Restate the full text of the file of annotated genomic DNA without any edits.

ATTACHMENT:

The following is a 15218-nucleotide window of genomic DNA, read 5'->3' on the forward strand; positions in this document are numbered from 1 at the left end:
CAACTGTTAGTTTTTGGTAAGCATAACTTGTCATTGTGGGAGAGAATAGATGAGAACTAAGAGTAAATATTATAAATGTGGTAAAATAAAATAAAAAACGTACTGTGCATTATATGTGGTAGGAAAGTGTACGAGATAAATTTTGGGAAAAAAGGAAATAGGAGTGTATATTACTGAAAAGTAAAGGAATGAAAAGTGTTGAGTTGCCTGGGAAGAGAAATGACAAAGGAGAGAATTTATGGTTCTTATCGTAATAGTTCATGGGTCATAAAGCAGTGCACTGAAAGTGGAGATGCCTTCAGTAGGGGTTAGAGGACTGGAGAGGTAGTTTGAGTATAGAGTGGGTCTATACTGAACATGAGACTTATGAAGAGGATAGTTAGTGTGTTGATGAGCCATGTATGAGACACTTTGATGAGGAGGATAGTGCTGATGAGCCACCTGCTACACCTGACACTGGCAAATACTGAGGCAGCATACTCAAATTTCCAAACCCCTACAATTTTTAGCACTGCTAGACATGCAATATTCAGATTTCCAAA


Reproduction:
The following is a 15218-nucleotide window of genomic DNA, read 5'->3' on the forward strand; positions in this document are numbered from 1 at the left end:
CAACTGTTAGTTTTTGGTAAGCATAACTTGTCATTGTGGGAGAGAATAGATGAGAACTAAGAGTAAATATTATAAATGTGGTAAAATAAAATAAAAAACGTACTGTGCATTATATGTGGTAGGAAAGTGTACGAGATAAATTTTGGGAAAAAAGGAAATAGGAGTGTATATTACTGAAAAGTAAAGGAATGAAAAGTGTTGAGTTGCCTGGGAAGAGAAATGACAAAGGAGAGAATTTATGGTTCTTATCGTAATAGTTCATGGGTCATAAAGCAGTGCACTGAAAGTGGAGATGCCTTCAGTAGGGGTTAGAGGACTGGAGAGGTAGTTTGAGTATAGAGTGGGTCTATACTGAACATGAGACTTATGAAGAGGATAGTTAGTGTGTTGATGAGCCATGTATGAGACACTTTGATGAGGAGGATAGTGCTGATGAGCCACCTGCTACACCTGACACTGGCAAATACTGAGGCAGCATACTCAAATTTCCAAACCCCTACAATTTTTAGCACTGCTAGACATGCAATATTCAGATTTCCAAA